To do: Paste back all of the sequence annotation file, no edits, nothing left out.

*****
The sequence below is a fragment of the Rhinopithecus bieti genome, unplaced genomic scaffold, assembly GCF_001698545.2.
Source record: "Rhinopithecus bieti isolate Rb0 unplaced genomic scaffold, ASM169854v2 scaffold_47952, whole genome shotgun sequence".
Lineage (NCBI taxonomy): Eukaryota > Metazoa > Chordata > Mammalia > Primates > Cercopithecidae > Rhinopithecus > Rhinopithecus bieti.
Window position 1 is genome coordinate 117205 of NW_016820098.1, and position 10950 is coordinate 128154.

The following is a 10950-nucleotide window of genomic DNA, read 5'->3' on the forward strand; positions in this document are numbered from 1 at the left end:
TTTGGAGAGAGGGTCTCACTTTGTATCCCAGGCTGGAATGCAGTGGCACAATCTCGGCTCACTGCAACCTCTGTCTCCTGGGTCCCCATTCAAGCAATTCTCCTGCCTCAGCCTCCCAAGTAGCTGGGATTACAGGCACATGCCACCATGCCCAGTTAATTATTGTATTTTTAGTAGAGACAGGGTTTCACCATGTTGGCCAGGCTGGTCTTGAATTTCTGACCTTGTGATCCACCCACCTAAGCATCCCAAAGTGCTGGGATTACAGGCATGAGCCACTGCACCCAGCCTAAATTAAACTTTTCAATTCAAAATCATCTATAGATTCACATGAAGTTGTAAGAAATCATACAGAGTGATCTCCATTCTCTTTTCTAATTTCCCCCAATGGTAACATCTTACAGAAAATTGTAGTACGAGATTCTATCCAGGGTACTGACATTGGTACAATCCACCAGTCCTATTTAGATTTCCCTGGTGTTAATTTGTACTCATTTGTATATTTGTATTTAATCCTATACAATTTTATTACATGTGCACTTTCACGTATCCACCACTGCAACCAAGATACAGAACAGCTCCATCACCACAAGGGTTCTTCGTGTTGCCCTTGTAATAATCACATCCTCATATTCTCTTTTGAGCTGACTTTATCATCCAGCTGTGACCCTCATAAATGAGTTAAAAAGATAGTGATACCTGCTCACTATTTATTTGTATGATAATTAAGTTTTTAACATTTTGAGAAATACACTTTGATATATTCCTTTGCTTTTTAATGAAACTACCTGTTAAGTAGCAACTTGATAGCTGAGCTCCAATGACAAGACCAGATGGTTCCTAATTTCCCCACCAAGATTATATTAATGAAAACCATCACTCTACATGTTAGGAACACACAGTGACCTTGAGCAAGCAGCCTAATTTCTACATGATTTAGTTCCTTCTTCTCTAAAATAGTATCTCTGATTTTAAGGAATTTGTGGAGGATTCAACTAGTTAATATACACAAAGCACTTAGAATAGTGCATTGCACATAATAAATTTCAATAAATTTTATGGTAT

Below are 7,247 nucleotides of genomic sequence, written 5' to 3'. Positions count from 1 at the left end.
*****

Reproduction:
The sequence below is a fragment of the Rhinopithecus bieti genome, unplaced genomic scaffold, assembly GCF_001698545.2.
Source record: "Rhinopithecus bieti isolate Rb0 unplaced genomic scaffold, ASM169854v2 scaffold_47952, whole genome shotgun sequence".
Lineage (NCBI taxonomy): Eukaryota > Metazoa > Chordata > Mammalia > Primates > Cercopithecidae > Rhinopithecus > Rhinopithecus bieti.
Window position 1 is genome coordinate 117205 of NW_016820098.1, and position 10950 is coordinate 128154.

The following is a 10950-nucleotide window of genomic DNA, read 5'->3' on the forward strand; positions in this document are numbered from 1 at the left end:
TTTGGAGAGAGGGTCTCACTTTGTATCCCAGGCTGGAATGCAGTGGCACAATCTCGGCTCACTGCAACCTCTGTCTCCTGGGTCCCCATTCAAGCAATTCTCCTGCCTCAGCCTCCCAAGTAGCTGGGATTACAGGCACATGCCACCATGCCCAGTTAATTATTGTATTTTTAGTAGAGACAGGGTTTCACCATGTTGGCCAGGCTGGTCTTGAATTTCTGACCTTGTGATCCACCCACCTAAGCATCCCAAAGTGCTGGGATTACAGGCATGAGCCACTGCACCCAGCCTAAATTAAACTTTTCAATTCAAAATCATCTATAGATTCACATGAAGTTGTAAGAAATCATACAGAGTGATCTCCATTCTCTTTTCTAATTTCCCCCAATGGTAACATCTTACAGAAAATTGTAGTACGAGATTCTATCCAGGGTACTGACATTGGTACAATCCACCAGTCCTATTTAGATTTCCCTGGTGTTAATTTGTACTCATTTGTATATTTGTATTTAATCCTATACAATTTTATTACATGTGCACTTTCACGTATCCACCACTGCAACCAAGATACAGAACAGCTCCATCACCACAAGGGTTCTTCGTGTTGCCCTTGTAATAATCACATCCTCATATTCTCTTTTGAGCTGACTTTATCATCCAGCTGTGACCCTCATAAATGAGTTAAAAAGATAGTGATACCTGCTCACTATTTATTTGTATGATAATTAAGTTTTTAACATTTTGAGAAATACACTTTGATATATTCCTTTGCTTTTTAATGAAACTACCTGTTAAGTAGCAACTTGATAGCTGAGCTCCAATGACAAGACCAGATGGTTCCTAATTTCCCCACCAAGATTATATTAATGAAAACCATCACTCTACATGTTAGGAACACACAGTGACCTTGAGCAAGCAGCCTAATTTCTACATGATTTAGTTCCTTCTTCTCTAAAATAGTATCTCTGATTTTAAGGAATTTGTGGAGGATTCAACTAGTTAATATACACAAAGCACTTAGAATAGTGCATTGCACATAATAAATTTCAATAAATTTTATGGTAT

Below are 7,247 nucleotides of genomic sequence, written 5' to 3'. Positions count from 1 at the left end.